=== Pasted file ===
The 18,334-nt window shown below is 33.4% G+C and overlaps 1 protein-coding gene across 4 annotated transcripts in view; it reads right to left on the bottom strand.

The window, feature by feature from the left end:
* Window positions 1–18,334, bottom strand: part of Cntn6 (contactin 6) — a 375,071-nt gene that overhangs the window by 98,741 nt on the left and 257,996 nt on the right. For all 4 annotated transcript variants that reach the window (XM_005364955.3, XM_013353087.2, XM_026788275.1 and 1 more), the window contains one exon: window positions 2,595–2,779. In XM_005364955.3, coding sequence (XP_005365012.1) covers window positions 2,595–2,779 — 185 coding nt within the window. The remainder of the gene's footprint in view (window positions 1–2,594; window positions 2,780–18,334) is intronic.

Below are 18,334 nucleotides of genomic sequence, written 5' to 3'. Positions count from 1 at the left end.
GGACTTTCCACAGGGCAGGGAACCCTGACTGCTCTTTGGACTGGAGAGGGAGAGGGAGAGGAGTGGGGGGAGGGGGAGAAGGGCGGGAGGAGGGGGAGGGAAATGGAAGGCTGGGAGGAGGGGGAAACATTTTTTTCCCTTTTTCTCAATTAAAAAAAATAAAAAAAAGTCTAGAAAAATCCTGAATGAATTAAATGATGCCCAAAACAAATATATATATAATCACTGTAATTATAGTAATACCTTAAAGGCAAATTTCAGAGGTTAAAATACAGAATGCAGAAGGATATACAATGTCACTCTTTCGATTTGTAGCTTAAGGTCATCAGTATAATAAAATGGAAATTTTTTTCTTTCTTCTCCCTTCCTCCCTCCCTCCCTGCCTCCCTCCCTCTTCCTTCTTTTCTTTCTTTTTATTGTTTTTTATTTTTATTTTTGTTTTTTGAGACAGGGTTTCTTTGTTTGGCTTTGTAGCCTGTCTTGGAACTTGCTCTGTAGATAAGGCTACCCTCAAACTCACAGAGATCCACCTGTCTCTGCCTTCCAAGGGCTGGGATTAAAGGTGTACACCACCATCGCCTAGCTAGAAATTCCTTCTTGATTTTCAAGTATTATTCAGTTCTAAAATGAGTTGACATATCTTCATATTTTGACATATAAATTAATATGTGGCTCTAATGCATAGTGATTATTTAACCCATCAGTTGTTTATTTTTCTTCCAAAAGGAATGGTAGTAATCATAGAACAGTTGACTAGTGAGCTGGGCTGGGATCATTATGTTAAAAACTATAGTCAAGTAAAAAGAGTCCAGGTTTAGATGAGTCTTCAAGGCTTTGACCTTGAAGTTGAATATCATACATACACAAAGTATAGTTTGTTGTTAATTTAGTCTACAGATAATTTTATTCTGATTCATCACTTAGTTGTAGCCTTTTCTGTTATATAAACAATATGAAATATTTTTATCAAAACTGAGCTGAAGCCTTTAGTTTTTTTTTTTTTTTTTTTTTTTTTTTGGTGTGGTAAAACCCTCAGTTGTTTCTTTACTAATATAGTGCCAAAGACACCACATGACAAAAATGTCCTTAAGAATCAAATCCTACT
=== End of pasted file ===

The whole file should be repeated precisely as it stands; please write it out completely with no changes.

The 18,334-nt window shown below is 33.4% G+C and overlaps 1 protein-coding gene across 4 annotated transcripts in view; it reads right to left on the bottom strand.

The window, feature by feature from the left end:
* Window positions 1–18,334, bottom strand: part of Cntn6 (contactin 6) — a 375,071-nt gene that overhangs the window by 98,741 nt on the left and 257,996 nt on the right. For all 4 annotated transcript variants that reach the window (XM_005364955.3, XM_013353087.2, XM_026788275.1 and 1 more), the window contains one exon: window positions 2,595–2,779. In XM_005364955.3, coding sequence (XP_005365012.1) covers window positions 2,595–2,779 — 185 coding nt within the window. The remainder of the gene's footprint in view (window positions 1–2,594; window positions 2,780–18,334) is intronic.

Below are 18,334 nucleotides of genomic sequence, written 5' to 3'. Positions count from 1 at the left end.
GGACTTTCCACAGGGCAGGGAACCCTGACTGCTCTTTGGACTGGAGAGGGAGAGGGAGAGGAGTGGGGGGAGGGGGAGAAGGGCGGGAGGAGGGGGAGGGAAATGGAAGGCTGGGAGGAGGGGGAAACATTTTTTTCCCTTTTTCTCAATTAAAAAAAATAAAAAAAAGTCTAGAAAAATCCTGAATGAATTAAATGATGCCCAAAACAAATATATATATAATCACTGTAATTATAGTAATACCTTAAAGGCAAATTTCAGAGGTTAAAATACAGAATGCAGAAGGATATACAATGTCACTCTTTCGATTTGTAGCTTAAGGTCATCAGTATAATAAAATGGAAATTTTTTTCTTTCTTCTCCCTTCCTCCCTCCCTCCCTGCCTCCCTCCCTCTTCCTTCTTTTCTTTCTTTTTATTGTTTTTTATTTTTATTTTTGTTTTTTGAGACAGGGTTTCTTTGTTTGGCTTTGTAGCCTGTCTTGGAACTTGCTCTGTAGATAAGGCTACCCTCAAACTCACAGAGATCCACCTGTCTCTGCCTTCCAAGGGCTGGGATTAAAGGTGTACACCACCATCGCCTAGCTAGAAATTCCTTCTTGATTTTCAAGTATTATTCAGTTCTAAAATGAGTTGACATATCTTCATATTTTGACATATAAATTAATATGTGGCTCTAATGCATAGTGATTATTTAACCCATCAGTTGTTTATTTTTCTTCCAAAAGGAATGGTAGTAATCATAGAACAGTTGACTAGTGAGCTGGGCTGGGATCATTATGTTAAAAACTATAGTCAAGTAAAAAGAGTCCAGGTTTAGATGAGTCTTCAAGGCTTTGACCTTGAAGTTGAATATCATACATACACAAAGTATAGTTTGTTGTTAATTTAGTCTACAGATAATTTTATTCTGATTCATCACTTAGTTGTAGCCTTTTCTGTTATATAAACAATATGAAATATTTTTATCAAAACTGAGCTGAAGCCTTTAGTTTTTTTTTTTTTTTTTTTTTTTTTTTGGTGTGGTAAAACCCTCAGTTGTTTCTTTACTAATATAGTGCCAAAGACACCACATGACAAAAATGTCCTTAAGAATCAAATCCTACT